In October 2006 the national media projected Rep. Mark Foley’s online sex chats with House pages into a disaster that would swallow the Grand Old Party whole. CBS, for example, proclaimed it the "congressional equivalent of Katrina." In 2008, when federal investigators found Illinois Gov. Rod Blagojevich trying to put Barack Obama’s Senate seat on the auction block, these same "news" gatherers found a storm, to be sure, but a storm they suggested would in short order be "pushed out to sea."
With the governor caught on tape unloading obscenity after obscenity about how he expected to reap a financial bonanza for handing out his gubernatorial perks, this story was so undeniably big, even the Obamaphile press couldn’t ignore it. So instead these reporters tried to downplay its impact on the President-elect and the Democrats.
It was 13 years ago that O.J. Simpson was acquitted in the stabbing murders of his wife Nicole and waiter Ron Goldman, two grisly deaths for which he was most certainly responsible.
On December 5, Simpson was sentenced to at least nine years in a Nevada prison for a Las Vegas robbery attempt of what he claimed was his own sports memorabilia.
We live in a crazy world, and the shamelessness never ends for Simpson: on the same day he was sentenced, Xtreme Entertainment Group (XEG) announced they would be selling a new comedy DVD starring Simpson called “Juiced!”
The nation’s economy is causing great anxiety, and no corner seems untouched by the blight of layoffs, or the fear of further stock-market erosion. It probably should come as no surprise that in this crisis, the journalists who have hailed Barack Obama for two years as the Messiah would want their savior’s arrival to be accelerated. They’ve broken out in cold sweats, displaying a bad case of Inauguration Impatience Syndrome.
You can’t reason with them and suggest that several months of transition are necessary to build a new administration, and for Obama it’s not different. They certainly aren’t showing the slightest sign of remembering 2000, when the Left, with the news media cheering them on, dragged the election results out 35 days trying to install Al Gore. Obama’s inauguration needs to happen immediately if not sooner, and George W. Bush should be tossed out like spoiling Thanksgiving leftovers.
Hollywood can still mount a soapbox and recall the dark days when people lost their jobs in show business for daring to take an unpopular political position that was outside the mainstream. Whenever they’re criticized, they proclaim "McCarthyism," accuse their critics of "blacklisting," and condemn the deplorable "intolerance."
Hollywood has yet to accept, perhaps even to understand, that it is the entertainment industry that excels at this slanderous behavior. After California voters narrowly approved Proposition 8, which amended the state constitution to define marriage as between a man and a woman, it was revealed that Scott Eckern, the artistic director of the California Musical Theater in Sacramento, the state's largest nonprofit musical theater company, had donated $1,000 to the Yes on 8 campaign.
Eckern’s freedom of speech be damned: the man needed to be punished. Producer Marc Shaiman's musical "Hairspray" had played at the theater and he announced he would never allow anything he wrote to play there because of Eckern's donation. Shaiman’s declaration triggered a blistering e-mail pressure campaign, forcing Eckern to resign.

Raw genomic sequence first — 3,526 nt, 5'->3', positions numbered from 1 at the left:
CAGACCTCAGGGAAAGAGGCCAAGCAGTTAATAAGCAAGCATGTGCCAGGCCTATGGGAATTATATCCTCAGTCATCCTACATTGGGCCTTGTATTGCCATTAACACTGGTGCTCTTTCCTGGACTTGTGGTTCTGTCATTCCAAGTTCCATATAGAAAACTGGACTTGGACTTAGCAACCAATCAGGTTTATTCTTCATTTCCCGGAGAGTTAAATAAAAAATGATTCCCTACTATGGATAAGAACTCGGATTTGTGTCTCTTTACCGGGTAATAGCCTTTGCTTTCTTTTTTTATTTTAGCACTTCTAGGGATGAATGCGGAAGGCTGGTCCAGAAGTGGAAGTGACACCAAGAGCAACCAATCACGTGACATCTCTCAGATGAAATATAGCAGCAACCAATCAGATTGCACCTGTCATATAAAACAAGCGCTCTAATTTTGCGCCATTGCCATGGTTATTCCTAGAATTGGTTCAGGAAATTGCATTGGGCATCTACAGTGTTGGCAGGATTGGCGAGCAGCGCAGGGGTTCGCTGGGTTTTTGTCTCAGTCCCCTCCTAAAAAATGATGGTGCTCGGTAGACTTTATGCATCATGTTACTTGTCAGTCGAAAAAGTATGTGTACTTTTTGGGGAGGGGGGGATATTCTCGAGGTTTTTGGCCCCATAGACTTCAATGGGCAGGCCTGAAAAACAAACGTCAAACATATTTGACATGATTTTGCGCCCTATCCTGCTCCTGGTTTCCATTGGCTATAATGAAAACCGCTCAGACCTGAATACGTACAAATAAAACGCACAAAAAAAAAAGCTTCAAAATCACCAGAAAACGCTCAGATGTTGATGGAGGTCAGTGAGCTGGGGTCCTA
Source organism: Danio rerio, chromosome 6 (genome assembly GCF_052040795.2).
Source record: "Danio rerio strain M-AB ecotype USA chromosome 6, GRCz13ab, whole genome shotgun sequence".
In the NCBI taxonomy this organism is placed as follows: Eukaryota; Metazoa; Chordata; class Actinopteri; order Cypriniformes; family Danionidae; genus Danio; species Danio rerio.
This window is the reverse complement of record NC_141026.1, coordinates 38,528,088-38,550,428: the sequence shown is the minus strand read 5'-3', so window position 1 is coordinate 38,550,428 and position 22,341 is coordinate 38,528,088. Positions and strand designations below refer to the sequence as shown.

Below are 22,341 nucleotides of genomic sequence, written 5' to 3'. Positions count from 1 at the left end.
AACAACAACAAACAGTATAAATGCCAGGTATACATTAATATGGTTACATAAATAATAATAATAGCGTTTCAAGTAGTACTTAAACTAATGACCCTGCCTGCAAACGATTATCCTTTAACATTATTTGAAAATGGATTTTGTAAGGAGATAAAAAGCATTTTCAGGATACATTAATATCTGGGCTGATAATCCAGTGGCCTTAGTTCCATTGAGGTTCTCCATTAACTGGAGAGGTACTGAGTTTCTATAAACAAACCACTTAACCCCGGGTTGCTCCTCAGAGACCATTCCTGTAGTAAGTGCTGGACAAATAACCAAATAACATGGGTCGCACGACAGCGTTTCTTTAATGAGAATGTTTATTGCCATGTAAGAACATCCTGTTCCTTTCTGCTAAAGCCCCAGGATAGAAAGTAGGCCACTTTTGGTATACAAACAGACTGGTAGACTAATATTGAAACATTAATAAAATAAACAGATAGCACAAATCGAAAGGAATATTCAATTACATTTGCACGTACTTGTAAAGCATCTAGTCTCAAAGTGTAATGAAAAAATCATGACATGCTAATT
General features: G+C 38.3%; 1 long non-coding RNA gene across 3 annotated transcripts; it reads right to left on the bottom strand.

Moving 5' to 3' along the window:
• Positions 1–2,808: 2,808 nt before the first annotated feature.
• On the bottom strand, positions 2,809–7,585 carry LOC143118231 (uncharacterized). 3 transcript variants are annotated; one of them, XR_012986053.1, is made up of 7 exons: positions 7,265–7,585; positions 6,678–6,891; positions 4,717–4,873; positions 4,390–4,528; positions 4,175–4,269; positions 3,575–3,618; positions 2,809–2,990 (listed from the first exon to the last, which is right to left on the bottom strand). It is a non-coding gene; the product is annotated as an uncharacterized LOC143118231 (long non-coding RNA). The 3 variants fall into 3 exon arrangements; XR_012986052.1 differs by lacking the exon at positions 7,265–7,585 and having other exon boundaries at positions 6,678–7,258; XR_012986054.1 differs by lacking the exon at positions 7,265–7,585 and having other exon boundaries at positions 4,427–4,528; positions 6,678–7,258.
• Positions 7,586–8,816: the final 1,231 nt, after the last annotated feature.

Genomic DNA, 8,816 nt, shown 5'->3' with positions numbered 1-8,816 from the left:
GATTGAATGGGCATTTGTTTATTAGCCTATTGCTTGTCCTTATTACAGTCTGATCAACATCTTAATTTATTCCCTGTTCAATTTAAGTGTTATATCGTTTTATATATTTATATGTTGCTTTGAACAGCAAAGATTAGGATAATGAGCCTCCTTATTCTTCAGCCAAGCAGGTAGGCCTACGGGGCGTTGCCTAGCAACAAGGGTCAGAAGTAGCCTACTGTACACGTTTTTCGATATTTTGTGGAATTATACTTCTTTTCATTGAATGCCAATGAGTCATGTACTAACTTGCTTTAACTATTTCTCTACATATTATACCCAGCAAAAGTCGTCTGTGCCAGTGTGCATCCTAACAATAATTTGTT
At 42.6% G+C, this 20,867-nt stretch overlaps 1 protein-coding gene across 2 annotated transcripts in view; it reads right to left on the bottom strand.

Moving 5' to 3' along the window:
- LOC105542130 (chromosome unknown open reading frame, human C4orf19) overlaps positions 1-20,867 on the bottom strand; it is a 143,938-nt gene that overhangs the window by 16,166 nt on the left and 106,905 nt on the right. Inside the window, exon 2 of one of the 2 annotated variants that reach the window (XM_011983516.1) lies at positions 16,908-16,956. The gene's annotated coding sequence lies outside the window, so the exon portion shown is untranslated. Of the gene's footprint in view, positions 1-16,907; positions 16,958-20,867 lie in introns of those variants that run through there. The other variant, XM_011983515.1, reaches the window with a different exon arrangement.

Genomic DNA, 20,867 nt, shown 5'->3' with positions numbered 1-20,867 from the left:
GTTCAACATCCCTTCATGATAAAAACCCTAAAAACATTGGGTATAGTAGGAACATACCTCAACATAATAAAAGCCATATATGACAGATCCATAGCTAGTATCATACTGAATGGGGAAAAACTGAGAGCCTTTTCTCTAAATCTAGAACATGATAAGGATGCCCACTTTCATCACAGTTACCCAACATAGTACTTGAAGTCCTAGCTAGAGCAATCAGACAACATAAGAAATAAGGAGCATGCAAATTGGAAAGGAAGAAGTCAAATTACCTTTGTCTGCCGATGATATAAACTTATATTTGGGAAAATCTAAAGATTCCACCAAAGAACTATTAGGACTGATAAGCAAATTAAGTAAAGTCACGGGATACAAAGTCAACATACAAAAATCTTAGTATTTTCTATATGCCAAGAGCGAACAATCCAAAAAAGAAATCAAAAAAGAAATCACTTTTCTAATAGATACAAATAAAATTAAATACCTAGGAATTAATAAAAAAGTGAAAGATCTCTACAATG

On the night before Thanksgiving, just an hour after Rosie O’Donnell had publicly belly-flopped with a horrible attempt at an old-time variety show on NBC, Barbara Walters made a fool of herself interviewing Barack and Michelle Obama. The toughest questions dealt with whether there was enough "change" in his cabinet picks, and whether he was "waffling" on tax hikes for the rich – questions his (and ABC’s) liberal base would enjoy.
Let’s go back eight years. On the Friday before the Inauguration, Walters interviewed then-President-elect George Bush and his wife Laura. But it was only one part of a routine "20/20" hour, and she brought harsh questions to carve up Attorney General nominee John Ashcroft as a divisive disaster.
This time, the media’s favorite won. The Obama interview drew a whole hour, which Walters promoted with a gooey splash of Obama fawning and interview clips all across the ABC News schedule. She was so ubiquitous one might have expected her to plug the Obamas in a cameo appearance on an ABC soap opera like "All My Children."
Christmas is coming, which means it’s time for Comedy Central to begin besmirching the holiday. This year’s first salvo is “A Colbert Christmas,” hosted by the clueless-ultraconservative buffoon persona played by Stephen Colbert. Colbert is so busy manufacturing his O’Reillyesque right-wing jerk that it’s impossible to tell where the real man and the cartoon diverge. His adoring entourage in the secular press tries to smooth over his satires of Christianity by insisting he’s a Sunday school-teaching Catholic family man. Colbert told the Associated Press that he thinks his Christmas special is “sincerely strange, but strangely sincere.”
Why do men like this say such insincere things when promoting their shows? That claim of sincerity vanishes within the first 30 seconds, when Colbert proclaims in his white cardigan and red turtleneck that he’s so excited for his Christmas special he’s "sporting a Yule log" and gets out a baseball bat and promises to provide a "freshly hobbled Tiny Tim." I’m guessing that slogan is also ruined by the scene where he tongue-kisses a bear under the mistletoe.